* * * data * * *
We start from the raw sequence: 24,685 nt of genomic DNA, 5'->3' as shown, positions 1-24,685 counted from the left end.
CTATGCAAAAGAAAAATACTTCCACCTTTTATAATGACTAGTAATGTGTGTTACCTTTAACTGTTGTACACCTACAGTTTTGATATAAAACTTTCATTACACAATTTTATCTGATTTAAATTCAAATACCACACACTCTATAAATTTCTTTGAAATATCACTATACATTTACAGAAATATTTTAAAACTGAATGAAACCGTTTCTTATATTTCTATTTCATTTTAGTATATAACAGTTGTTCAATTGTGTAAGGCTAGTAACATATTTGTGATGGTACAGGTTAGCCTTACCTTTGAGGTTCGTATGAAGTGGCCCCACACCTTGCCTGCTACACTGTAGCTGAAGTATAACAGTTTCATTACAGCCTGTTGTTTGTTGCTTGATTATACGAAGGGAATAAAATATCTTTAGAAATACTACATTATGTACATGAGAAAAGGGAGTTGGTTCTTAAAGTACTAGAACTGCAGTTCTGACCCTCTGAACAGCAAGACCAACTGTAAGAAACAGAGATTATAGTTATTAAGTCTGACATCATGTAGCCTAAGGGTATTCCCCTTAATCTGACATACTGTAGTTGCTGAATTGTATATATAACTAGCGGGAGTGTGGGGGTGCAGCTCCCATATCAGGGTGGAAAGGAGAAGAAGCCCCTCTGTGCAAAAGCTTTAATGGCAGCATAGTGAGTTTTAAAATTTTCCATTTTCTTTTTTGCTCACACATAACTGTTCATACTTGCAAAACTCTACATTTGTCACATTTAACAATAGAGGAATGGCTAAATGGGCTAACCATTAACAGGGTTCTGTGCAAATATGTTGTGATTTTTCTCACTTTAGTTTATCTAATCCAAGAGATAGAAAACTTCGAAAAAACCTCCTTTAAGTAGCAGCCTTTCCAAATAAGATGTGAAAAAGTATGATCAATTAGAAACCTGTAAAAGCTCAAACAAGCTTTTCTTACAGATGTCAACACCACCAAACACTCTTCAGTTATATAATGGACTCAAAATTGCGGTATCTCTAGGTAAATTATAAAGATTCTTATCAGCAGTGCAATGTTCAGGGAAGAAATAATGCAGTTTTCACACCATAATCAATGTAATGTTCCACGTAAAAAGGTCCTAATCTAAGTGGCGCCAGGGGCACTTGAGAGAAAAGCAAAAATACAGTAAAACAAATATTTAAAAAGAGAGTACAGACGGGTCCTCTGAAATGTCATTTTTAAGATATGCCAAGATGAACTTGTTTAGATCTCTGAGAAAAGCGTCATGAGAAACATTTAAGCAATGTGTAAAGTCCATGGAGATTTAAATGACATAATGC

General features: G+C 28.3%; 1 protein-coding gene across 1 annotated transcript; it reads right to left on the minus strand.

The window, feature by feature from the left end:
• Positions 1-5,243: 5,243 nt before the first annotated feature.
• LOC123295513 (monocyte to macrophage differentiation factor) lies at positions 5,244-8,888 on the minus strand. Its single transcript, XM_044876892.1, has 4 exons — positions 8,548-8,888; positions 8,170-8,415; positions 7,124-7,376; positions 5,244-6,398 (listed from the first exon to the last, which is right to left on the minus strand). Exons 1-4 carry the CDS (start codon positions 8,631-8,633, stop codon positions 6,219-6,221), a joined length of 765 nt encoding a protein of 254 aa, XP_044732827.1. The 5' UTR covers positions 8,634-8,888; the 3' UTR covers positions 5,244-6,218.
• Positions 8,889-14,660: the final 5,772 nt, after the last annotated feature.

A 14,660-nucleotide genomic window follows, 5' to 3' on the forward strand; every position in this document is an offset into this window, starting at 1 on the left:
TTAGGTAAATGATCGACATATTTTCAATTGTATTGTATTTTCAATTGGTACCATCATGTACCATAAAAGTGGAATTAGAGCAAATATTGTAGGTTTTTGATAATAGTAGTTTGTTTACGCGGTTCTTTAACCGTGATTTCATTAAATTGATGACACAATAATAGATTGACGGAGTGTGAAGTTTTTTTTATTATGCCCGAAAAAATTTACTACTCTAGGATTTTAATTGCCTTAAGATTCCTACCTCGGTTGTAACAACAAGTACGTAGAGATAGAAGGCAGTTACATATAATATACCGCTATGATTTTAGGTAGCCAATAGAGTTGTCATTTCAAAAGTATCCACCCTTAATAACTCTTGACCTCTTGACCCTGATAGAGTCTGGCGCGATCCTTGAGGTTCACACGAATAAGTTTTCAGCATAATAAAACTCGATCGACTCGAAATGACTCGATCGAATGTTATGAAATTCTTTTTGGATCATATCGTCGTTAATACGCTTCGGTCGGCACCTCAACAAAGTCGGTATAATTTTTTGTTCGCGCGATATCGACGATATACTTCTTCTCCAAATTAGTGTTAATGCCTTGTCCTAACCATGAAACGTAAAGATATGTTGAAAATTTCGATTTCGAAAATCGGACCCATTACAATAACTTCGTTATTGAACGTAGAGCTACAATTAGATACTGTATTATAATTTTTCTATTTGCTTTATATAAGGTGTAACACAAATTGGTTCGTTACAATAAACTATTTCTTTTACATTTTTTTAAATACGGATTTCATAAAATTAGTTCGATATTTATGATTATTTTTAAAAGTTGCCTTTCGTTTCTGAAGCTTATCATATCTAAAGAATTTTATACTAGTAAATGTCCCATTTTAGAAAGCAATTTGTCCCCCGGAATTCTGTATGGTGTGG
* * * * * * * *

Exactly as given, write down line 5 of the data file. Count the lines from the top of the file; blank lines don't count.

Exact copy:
• Positions 1-5,243: 5,243 nt before the first annotated feature.